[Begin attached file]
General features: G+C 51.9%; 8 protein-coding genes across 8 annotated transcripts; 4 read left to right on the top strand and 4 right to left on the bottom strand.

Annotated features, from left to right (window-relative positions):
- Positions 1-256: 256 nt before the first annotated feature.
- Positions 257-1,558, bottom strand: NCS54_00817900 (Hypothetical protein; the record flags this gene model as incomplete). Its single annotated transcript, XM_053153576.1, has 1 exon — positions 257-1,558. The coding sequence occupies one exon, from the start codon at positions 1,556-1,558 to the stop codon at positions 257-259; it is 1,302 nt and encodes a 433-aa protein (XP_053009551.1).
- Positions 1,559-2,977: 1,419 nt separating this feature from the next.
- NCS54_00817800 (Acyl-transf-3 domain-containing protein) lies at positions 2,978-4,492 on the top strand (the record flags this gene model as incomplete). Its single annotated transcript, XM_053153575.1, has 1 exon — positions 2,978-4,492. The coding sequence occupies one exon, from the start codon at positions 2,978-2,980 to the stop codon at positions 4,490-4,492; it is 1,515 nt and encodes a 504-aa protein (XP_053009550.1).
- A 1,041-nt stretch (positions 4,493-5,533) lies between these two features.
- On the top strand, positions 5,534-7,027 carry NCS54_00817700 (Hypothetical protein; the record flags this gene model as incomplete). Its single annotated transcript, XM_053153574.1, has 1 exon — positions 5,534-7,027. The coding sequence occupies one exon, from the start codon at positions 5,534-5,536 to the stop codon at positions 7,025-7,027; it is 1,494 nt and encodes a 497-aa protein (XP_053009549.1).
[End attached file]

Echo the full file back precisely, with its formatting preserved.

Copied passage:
General features: G+C 51.9%; 8 protein-coding genes across 8 annotated transcripts; 4 read left to right on the top strand and 4 right to left on the bottom strand.

Annotated features, from left to right (window-relative positions):
- Positions 1-256: 256 nt before the first annotated feature.
- Positions 257-1,558, bottom strand: NCS54_00817900 (Hypothetical protein; the record flags this gene model as incomplete). Its single annotated transcript, XM_053153576.1, has 1 exon — positions 257-1,558. The coding sequence occupies one exon, from the start codon at positions 1,556-1,558 to the stop codon at positions 257-259; it is 1,302 nt and encodes a 433-aa protein (XP_053009551.1).
- Positions 1,559-2,977: 1,419 nt separating this feature from the next.
- NCS54_00817800 (Acyl-transf-3 domain-containing protein) lies at positions 2,978-4,492 on the top strand (the record flags this gene model as incomplete). Its single annotated transcript, XM_053153575.1, has 1 exon — positions 2,978-4,492. The coding sequence occupies one exon, from the start codon at positions 2,978-2,980 to the stop codon at positions 4,490-4,492; it is 1,515 nt and encodes a 504-aa protein (XP_053009550.1).
- A 1,041-nt stretch (positions 4,493-5,533) lies between these two features.
- On the top strand, positions 5,534-7,027 carry NCS54_00817700 (Hypothetical protein; the record flags this gene model as incomplete). Its single annotated transcript, XM_053153574.1, has 1 exon — positions 5,534-7,027. The coding sequence occupies one exon, from the start codon at positions 5,534-5,536 to the stop codon at positions 7,025-7,027; it is 1,494 nt and encodes a 497-aa protein (XP_053009549.1).